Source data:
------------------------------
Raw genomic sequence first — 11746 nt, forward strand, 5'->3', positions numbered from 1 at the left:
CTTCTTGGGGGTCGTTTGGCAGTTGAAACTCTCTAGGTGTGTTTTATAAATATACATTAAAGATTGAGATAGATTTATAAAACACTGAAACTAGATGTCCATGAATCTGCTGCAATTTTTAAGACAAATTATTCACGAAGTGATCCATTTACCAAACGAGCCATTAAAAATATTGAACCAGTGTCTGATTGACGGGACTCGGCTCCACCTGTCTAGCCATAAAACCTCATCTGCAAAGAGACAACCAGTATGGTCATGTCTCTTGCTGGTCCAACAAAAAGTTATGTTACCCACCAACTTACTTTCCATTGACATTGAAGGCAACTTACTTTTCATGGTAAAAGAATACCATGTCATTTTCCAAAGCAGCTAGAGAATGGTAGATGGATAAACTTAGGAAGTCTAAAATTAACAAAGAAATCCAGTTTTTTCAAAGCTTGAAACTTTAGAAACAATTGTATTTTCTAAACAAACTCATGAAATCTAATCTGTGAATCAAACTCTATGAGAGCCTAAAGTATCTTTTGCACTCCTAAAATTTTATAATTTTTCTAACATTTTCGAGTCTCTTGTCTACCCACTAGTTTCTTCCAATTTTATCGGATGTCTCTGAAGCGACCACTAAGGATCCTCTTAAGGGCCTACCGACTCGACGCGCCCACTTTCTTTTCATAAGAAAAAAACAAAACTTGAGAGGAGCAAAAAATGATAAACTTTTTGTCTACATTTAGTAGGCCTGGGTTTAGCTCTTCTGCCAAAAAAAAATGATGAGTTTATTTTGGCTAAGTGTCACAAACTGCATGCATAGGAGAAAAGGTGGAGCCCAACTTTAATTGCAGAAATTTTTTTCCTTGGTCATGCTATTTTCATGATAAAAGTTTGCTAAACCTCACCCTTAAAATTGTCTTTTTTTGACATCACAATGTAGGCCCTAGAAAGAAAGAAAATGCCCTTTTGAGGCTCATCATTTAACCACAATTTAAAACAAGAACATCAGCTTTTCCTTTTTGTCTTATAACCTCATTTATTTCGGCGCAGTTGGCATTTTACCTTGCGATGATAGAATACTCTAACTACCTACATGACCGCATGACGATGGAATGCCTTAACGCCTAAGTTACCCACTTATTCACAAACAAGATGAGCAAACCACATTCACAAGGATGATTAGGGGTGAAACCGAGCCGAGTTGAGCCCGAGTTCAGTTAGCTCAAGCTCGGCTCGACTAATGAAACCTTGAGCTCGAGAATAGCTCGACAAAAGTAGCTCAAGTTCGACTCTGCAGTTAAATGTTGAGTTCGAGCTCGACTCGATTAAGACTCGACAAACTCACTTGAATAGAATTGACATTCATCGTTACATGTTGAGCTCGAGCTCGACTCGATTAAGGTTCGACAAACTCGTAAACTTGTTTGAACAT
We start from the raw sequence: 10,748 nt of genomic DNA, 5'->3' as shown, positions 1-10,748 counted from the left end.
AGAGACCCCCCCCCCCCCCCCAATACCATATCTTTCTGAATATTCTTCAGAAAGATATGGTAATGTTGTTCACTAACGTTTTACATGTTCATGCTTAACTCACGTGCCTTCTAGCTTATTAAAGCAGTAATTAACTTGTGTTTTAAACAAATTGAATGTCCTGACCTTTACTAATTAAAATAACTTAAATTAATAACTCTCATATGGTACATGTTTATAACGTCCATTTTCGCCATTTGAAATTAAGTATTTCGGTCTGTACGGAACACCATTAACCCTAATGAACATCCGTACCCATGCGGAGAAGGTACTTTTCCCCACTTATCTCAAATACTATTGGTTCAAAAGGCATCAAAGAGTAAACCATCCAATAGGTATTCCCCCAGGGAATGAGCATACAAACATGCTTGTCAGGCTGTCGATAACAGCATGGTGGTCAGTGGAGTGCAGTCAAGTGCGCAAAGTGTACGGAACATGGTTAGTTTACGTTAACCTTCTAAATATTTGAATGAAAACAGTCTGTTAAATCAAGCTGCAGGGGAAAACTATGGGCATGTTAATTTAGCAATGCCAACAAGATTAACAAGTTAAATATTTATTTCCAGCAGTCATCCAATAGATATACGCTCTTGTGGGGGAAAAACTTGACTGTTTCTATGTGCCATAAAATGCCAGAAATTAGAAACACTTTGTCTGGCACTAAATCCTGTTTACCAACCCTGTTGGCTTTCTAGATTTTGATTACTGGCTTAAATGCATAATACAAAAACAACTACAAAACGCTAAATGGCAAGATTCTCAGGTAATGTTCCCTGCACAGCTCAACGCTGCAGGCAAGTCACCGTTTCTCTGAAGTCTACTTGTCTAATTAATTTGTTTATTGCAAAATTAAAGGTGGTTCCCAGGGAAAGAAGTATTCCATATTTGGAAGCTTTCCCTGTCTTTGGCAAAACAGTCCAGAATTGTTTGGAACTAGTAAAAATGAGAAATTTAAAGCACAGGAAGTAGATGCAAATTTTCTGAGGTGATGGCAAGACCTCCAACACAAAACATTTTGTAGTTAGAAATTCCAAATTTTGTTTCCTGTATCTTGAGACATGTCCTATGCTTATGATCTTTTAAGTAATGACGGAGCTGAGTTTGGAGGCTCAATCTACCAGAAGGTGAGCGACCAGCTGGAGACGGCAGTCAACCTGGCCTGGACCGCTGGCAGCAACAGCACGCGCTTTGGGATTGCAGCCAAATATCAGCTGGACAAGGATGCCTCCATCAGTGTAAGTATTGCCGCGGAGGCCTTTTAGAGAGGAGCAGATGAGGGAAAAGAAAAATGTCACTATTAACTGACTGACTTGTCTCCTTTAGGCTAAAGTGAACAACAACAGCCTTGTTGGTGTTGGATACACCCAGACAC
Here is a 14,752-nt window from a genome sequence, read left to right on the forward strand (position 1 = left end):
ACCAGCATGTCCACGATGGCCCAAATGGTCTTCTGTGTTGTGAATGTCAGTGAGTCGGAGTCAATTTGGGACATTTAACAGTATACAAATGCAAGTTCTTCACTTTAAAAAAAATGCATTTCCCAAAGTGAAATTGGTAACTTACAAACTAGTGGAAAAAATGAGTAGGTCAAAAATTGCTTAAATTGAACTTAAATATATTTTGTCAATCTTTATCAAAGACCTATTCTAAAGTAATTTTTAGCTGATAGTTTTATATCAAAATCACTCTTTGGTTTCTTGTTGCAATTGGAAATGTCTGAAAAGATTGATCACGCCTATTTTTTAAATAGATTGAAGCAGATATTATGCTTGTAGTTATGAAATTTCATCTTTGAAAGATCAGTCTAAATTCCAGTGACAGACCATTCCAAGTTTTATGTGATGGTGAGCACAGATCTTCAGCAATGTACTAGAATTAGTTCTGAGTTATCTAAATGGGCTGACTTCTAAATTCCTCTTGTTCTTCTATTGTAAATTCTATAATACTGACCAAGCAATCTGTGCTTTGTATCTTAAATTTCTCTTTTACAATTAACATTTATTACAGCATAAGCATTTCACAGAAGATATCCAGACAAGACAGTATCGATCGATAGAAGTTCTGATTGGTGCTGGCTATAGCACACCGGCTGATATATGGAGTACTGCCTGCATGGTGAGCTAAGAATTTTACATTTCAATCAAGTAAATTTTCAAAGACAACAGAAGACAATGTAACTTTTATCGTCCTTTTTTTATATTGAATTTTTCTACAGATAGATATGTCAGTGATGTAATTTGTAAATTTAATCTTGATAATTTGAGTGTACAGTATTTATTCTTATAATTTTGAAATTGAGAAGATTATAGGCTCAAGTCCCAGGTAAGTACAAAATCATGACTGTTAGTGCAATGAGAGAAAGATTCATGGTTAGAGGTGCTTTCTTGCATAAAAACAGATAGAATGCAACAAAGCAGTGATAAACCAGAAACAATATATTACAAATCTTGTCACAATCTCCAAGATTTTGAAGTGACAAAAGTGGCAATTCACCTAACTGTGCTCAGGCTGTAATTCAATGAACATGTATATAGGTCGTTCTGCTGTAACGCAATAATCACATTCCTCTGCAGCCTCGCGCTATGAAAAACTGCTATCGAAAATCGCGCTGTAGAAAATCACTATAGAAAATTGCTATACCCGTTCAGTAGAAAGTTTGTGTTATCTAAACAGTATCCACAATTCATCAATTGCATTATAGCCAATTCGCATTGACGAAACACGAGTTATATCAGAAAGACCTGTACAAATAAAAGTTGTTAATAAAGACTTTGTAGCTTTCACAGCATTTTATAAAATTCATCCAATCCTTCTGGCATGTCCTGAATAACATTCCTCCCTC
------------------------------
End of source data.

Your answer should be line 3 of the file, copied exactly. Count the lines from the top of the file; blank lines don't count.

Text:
We start from the raw sequence: 10,748 nt of genomic DNA, 5'->3' as shown, positions 1-10,748 counted from the left end.